Grave election violations were reported by observers during the two days of voting in Egypt’s final round run-off between Mohammed Morsi and Ahmed Shafiq.
In the most notable case ‘pre-selected’ ballots were discovered in which Mohammed Morsi’s named was already chosen, without a registered voters name yet associated with the ballot. Counsellor Farouk Sultan, the head of the Supreme Elections Committee, addressed the allegations in a press conference on Saturday when he explained that several ballots had been discovered by judges observing the elections, where the ballots were already marked with votes even before the voters received them. The ballots were produced at the Al- Amireya printing house but it is unclear if the irregularity originated there or after they were delivered to polling stations.
Pre-selected ballots have been reported for both presidential candidates; Ahmed Shafiq and Mohamed Morsi, yet Morsi is so far taking most of the blame in this case. “We aren’t even party tothis conflict” Dr. Yasser Aly, spokesperson for Morsi’s campaign “the ballots are in the possession of the electoral committee. They should be the ones held responsible for such an error. Moreover, we asked for an immediate investigation regarding this incident for we would not benefit from it by any means.”
Aly stated that some of the ballots were problematic because of printing errors, such as a black line covering the entire ballot which may appear to be a pre-selection of a candidate. Aly maintains, however, that in such a case the electoral committee is still responsible, “the judge or the employees supervising the electoral process within the polling station should observe such a printing error and discard the ballot.”
In addition to the ballot controversy, Dalia Zeyada, member of “Horra W Nazeeha coalition”, which includes 48 observer associations and 7000 observers, said that the most prominent violation observed by the coalition was campaigning outside of polling stations. “Up until the Saturday night, the percentage of people violating the electoral silence and campaigning for their candidates was; 60% for Morsi and 40% for Shafiq.” Zeyada Said. “In some cases”, she described, “Martyrs’ pictures were used in campaigning, telling voters ‘vote for so and so for the blood of the martyrs’”.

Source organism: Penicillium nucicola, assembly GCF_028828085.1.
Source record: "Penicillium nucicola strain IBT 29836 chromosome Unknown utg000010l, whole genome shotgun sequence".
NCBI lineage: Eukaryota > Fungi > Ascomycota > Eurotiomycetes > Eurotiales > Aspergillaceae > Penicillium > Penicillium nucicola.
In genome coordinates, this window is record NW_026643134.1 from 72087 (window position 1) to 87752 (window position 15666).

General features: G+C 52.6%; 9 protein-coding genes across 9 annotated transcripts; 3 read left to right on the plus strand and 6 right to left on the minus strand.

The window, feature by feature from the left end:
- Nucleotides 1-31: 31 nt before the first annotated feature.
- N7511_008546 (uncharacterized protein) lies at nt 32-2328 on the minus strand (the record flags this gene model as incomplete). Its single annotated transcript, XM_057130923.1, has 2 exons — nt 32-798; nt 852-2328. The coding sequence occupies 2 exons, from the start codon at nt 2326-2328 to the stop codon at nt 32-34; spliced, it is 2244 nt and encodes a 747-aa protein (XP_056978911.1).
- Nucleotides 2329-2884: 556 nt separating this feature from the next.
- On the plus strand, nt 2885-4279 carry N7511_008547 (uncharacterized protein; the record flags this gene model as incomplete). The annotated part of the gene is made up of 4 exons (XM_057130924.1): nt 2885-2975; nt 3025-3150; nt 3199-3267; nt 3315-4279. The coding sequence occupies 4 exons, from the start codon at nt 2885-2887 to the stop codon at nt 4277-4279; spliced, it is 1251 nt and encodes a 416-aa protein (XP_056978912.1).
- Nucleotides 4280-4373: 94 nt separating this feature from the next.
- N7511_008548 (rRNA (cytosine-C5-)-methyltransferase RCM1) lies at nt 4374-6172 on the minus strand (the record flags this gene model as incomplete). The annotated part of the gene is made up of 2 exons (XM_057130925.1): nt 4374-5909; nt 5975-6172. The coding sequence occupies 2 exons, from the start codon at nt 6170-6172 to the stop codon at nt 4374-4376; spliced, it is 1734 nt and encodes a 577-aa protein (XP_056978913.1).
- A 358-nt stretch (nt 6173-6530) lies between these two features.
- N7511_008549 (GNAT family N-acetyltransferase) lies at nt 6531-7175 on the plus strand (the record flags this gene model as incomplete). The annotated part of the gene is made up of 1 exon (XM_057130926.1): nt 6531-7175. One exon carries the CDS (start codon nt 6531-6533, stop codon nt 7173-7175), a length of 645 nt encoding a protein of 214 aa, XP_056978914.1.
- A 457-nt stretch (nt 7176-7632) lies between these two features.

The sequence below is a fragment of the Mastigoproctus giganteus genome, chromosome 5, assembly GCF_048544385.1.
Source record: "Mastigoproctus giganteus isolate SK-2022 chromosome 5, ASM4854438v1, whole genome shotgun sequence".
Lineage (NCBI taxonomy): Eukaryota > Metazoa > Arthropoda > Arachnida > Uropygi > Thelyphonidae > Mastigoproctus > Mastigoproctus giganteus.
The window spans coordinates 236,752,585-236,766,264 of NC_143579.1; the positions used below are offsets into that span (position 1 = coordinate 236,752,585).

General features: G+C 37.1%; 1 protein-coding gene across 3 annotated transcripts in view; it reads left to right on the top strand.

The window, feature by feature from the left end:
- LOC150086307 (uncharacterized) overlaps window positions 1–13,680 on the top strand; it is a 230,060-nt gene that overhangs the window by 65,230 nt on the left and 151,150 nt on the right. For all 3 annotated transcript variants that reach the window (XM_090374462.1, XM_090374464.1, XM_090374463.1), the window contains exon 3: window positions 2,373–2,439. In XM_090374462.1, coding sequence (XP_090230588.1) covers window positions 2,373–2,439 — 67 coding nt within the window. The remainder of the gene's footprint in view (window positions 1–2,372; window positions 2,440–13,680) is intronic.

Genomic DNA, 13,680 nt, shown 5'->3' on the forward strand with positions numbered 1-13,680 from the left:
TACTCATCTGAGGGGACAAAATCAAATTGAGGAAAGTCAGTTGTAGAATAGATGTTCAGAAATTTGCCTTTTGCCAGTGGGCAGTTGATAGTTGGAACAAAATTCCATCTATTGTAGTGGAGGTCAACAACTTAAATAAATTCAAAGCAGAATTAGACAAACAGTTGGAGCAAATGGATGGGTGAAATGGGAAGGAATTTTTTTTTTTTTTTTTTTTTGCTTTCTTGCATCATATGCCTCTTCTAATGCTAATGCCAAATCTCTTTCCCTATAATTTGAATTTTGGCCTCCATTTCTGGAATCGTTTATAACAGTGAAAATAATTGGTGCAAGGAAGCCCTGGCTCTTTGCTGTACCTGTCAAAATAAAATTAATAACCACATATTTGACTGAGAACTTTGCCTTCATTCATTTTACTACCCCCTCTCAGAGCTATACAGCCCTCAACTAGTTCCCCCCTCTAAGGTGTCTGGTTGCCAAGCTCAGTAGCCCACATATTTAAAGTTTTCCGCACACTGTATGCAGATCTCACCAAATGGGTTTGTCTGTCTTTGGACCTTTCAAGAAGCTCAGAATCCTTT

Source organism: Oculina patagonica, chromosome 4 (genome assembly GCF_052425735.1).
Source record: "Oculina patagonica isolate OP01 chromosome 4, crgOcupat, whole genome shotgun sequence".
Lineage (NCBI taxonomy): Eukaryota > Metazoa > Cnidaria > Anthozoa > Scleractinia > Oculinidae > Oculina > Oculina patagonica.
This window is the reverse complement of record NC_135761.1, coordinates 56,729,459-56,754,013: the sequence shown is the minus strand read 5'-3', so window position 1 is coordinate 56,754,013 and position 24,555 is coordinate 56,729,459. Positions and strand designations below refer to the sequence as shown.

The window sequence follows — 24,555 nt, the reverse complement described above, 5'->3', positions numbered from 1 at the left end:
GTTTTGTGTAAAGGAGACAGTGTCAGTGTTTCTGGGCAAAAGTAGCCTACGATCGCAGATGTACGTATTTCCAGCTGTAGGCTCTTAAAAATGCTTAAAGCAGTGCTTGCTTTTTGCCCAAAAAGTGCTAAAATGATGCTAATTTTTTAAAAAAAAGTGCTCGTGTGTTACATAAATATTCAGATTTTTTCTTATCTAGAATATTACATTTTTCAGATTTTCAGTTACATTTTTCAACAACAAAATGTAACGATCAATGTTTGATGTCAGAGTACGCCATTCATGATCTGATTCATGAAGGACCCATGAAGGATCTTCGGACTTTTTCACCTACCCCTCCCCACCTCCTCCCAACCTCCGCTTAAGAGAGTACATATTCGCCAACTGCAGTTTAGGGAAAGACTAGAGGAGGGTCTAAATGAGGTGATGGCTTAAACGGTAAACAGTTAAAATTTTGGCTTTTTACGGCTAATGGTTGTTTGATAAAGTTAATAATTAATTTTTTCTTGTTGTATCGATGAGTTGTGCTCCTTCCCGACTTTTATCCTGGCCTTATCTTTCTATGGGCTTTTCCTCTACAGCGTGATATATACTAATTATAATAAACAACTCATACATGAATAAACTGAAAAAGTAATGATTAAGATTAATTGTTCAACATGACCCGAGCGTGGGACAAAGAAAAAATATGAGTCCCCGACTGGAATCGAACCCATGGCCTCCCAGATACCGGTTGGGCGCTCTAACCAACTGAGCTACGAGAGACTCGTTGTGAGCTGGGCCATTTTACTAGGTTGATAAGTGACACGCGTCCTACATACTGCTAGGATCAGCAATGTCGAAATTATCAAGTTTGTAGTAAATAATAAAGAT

However, Zeyada also stated that they observed some positive reactions, “It was the voters themselves who refused such techniques, preventing them from affecting their choices.”
Several voters told the Daily News Egypt that outside polling stations in Monofeya, they were verbally intimidated by Shafiq supporters, who vowed that all Muslim Brotherhood members shall be thrown back in prison if Shafiq wins the run-off round.
Counsellor Sultan corroborated the reports of campaigning outside of polling stations in his press conference. He stated that 48 case of violating the electoral silence had been officially recorded, and the details of the cases had been sent to the office of the Public Prosecutor.
Among the cases reported to the public prosecutor were five April 6 activists who were arrested on Saturday for carrying pictures of the victims of the January uprising against Mubarak outside polling stations. They were among those accused of campaigning for a candidate.
Several other violations have been reported as well, however they all lacked verification. Among them is news that three foreign journalists were arrested in Al-Sharqiya for attempting to take pictures and report on the elections without a press pass from the electoral committee, according to ONA news agency.
Commenting on the positions that observers found themselves in, human rights activist Ghada Shahbender said that she boycotted the electoral process in this run-off round of elections, both as an observer and as a voter. “I did not apply for a monitoring card that would only allow me to be in a polling station for 30 minutes” Shahbender explained, “I won’t be able to produce a full report about the elections unless I’m allowed to be there when the polling station opens, for at least two hours in the morning, a couple more hours during the night and when the stations close.”